Fieldsheer Adventure Tour Jacket & Pant Review

Fieldsheer Adventure Tour Jacket Test

Fieldsheer Adventure Tour Suit Test

Celebrating its 35th year, Fieldsheer is a brand in resurgence. Formerly a high-end racing-oriented apparel company, Fieldsheer has reinvented itself as a maker of premium motorcycle touring and sport riding gear.

The Fieldsheer Adventure Tour jacket and pants combo is designed for four-season use thanks to a high level of adaptability. Testing the gear in temperatures ranging from the 90s to the 40s, we were impressed.

With two interior layers that can be worn individually or together, plus a nice selection of vents, the Adventure Tour jacket is all about personalization for the weather. Of course, everyone has different sensitivities to heat and cold, so your comfort may vary.

Wearing a t-shirt under the Adventure Tour jacket in hot weather with all the vents open, you should be good into the 90s. It’s a bit warm, as it doesn’t have the huge open panels that some more summer-oriented jackets do, and venting is limited. The six modestly sized zippered intake vents (four body, two arms) and three exhaust vents can only do so much.

As the temperatures drop into the 80s, the Adventure Tour is perfect without the inner quilted liner. The 70s suggest closing the vents, which truly does stop the airflow through the jacket. What you will notice is a significant amount of air coming in around the neck and out the bottom.

Dropping into the 60s, I felt the need to move to a long sleeve shirt, yet I was still perfectly comfortable. That’s a 30-degree range without any change in the jacket, other than closing vents.

As you start to see the 50s, it is time for the quilted vest to be installed. Fieldsheer makes it easy, as the interior uses a single zipper to secure it to the jacket. Each cuff has two color-coded loop-and-snap interfaces that take just a few moments to connect.
This combination worked in to the upper 40s, which is fairly cold for riding at open highway speeds. There is a removable, zip-on/Velcro-adjusted high-rise gaiter to warm your neck. It also banishes cold air and rain from the interior, with help from the double-flap closure in the front.

Weather patterns stopped me from testing any lower, though had it dropped into the lower 40s, I would have gone to some base layering. Experience with Fly Racing’s Heavyweight base layer tells me that I’d get another 15 degrees of comfort, which takes me right down to freezing.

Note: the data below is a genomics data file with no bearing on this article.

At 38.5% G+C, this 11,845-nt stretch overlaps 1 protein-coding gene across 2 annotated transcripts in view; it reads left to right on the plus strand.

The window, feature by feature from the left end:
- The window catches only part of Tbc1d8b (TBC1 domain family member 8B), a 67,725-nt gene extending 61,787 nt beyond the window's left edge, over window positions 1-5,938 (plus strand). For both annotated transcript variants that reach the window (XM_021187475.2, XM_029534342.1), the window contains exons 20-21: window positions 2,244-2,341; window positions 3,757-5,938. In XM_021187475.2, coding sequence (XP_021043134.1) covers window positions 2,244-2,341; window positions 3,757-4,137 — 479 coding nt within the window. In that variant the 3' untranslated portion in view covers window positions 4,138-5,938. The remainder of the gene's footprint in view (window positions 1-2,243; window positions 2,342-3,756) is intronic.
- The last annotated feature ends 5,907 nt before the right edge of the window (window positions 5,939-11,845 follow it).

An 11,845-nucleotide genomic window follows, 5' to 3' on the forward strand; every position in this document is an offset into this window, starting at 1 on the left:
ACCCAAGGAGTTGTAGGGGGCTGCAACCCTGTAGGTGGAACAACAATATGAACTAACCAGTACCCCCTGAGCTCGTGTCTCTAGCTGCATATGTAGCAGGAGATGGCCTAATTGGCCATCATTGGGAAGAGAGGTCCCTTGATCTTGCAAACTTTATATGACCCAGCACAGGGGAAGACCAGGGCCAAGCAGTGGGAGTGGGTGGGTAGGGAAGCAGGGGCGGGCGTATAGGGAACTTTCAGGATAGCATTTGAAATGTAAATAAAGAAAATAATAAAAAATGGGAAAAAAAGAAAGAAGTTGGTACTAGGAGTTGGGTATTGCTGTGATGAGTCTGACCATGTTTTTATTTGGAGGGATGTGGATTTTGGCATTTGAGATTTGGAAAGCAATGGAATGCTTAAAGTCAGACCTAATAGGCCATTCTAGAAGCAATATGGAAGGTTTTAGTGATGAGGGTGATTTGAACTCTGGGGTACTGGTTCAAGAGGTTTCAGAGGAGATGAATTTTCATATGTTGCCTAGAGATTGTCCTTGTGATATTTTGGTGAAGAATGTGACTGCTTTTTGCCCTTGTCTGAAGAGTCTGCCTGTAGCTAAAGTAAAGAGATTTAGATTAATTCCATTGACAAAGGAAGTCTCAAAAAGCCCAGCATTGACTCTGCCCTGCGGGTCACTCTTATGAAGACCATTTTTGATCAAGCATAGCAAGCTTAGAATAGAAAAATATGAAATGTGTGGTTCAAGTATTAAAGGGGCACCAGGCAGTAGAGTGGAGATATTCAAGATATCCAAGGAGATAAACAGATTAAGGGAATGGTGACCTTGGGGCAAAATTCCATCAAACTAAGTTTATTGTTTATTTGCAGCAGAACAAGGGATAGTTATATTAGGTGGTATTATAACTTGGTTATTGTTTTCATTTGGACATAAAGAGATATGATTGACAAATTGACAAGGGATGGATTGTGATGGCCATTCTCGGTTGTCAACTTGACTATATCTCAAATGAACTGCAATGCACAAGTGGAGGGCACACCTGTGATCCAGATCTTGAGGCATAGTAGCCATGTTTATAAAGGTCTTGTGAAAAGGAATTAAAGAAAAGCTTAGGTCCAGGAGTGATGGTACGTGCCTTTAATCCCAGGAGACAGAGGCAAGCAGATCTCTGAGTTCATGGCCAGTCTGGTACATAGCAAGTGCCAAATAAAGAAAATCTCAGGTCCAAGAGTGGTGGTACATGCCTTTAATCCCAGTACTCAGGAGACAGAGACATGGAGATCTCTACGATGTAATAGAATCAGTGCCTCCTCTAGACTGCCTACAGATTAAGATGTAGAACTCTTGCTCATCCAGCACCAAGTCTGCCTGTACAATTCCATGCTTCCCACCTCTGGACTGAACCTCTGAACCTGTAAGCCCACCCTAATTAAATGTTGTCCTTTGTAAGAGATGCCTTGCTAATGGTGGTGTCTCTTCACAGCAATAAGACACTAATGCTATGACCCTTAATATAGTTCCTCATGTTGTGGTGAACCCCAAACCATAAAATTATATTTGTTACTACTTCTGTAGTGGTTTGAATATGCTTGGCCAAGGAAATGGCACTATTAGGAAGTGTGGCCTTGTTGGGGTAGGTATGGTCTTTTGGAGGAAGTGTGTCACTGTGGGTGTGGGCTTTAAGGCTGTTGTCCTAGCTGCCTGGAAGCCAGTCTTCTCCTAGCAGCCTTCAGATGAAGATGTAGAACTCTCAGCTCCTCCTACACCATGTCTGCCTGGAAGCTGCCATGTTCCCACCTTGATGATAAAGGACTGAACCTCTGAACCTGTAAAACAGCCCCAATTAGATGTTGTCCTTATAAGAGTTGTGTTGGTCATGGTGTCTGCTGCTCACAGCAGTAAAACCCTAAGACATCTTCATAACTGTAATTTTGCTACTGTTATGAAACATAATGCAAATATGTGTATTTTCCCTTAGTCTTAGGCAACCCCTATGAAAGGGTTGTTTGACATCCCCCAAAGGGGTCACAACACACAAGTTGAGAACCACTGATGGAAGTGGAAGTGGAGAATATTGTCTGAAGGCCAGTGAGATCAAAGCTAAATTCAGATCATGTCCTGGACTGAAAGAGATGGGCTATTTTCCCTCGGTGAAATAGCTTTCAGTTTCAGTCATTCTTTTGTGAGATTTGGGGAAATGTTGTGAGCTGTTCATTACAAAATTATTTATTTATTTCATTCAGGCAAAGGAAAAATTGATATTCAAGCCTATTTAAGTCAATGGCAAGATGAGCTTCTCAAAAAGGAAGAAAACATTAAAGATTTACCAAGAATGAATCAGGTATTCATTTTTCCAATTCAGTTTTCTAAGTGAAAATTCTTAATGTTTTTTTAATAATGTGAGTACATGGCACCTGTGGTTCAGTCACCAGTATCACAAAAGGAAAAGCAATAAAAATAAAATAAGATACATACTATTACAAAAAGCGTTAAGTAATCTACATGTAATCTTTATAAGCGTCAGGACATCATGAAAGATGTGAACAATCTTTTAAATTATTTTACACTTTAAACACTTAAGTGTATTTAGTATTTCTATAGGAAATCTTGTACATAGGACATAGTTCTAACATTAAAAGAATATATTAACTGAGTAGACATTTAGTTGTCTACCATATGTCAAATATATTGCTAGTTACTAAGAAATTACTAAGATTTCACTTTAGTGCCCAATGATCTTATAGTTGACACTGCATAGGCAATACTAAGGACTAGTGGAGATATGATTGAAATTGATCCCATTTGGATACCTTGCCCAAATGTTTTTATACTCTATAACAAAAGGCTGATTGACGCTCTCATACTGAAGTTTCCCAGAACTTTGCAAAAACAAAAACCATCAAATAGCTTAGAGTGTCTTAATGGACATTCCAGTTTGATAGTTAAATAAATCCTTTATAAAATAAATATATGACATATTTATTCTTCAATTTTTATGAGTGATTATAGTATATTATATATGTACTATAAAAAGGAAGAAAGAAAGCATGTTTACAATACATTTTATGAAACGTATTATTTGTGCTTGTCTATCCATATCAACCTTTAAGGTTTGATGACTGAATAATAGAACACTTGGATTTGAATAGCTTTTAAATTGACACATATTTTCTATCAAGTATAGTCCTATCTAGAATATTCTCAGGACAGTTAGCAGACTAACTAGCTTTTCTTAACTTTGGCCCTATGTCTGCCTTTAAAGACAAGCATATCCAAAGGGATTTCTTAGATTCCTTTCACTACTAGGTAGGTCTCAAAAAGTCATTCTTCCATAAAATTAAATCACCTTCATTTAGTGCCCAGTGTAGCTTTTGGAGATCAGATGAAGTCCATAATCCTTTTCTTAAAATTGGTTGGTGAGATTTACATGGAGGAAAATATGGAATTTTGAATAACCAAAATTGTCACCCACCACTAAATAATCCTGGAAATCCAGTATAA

At that point I park the bike, as I’m not a fan of ice on pavement. That means I can happily wear the Adventure Tour jacket over a range of 60 degrees without resorting to electric heating.

From a riding standpoint, Fieldsheer nailed it. Without the liner, the jacket is highly transparent— nothing binds or restricts, flaps around or bloats. Thanks to a fairly thin liner, the fit remains consistent, though you have that enjoyable snugness you want in colder temperatures. Again, there is no reduction in ease of movement and the jacket simply feels good.

To customize the fit, there are two three-position snaps on each arm, Velcro belts on each side, plus Velcro wrist and neck closures. Set them up and you will be rewarded with a great fit.

There is also a rain layer that zips into the sleeves to enhance waterproofing. Fieldsheer has a proprietary Rainguard membrane that claims to be waterproof and breathable. We can vouch for its breathability, but a persistent drought locally prevented us from testing it in a downpour.

On the practical side, the Adventure Tour jacket has a decent number of usable pockets. There are two zipped hand pockets and two Velcro-flap cargo pockets on the exterior, but they are stacked, which limits their capacity if you don’t like a lumpy look.

Inside, you will find a deep zippered chest pocket, plus two special use pockets with Velcro flaps—one takes an iPhone 5 and the other snuggly holds a tri-fold wallet. Installing the liner means you swap the wallet pocket for a narrow pouch suited to a pen or similarly shaped tire pressure gauge.

For protection, there is CE armor in the elbows and shoulders, as usual. Unexpectedly, the back armor is also CE-approved, something we rarely see.

Fieldsheer’s matching Adventure Tour pants are, not surprisingly, a bit less com- plicated. There’s only one removable zip-in interior layer, and that does double duty for warmth and waterproofing. There is no venting, and you will be warm in 90-degree temps. The liner is comfortable up to the high 70s, and even in the 40s, my legs weren’t asking for a base layer for warmth.

There are two front pockets, two in the back, and one on the right thigh — all with waterproof zippers and a decent capacity. The fit is great, with or without the liner, and the widely adjustable lower leg area allows for any size boots. The waist is highly adjustable via two Velcro belts, so you can gain a few, or knock off some pounds and the pants will still fit. Abundant stretch panels make it easy to mount and dismount any bike, including tall adventure models.

There is CE armor in the knees, plus foam padding in the hips. Both the jacket and pants have plenty of Phoslite reflective material, so if someone has his head- lights on, you will be seen in the dark or in rainy conditions.

Independently, the Fieldsheer Adventure Tour jacket and pants are absolute winners. Used in conjunction (and they can be zipped together), you have a set of riding gear that should take you from freezing to nearly triple digits in comfort and safety. Fieldsheer is back.

Story from Ultimate MotorCycling magazine; for subscription services, click here.


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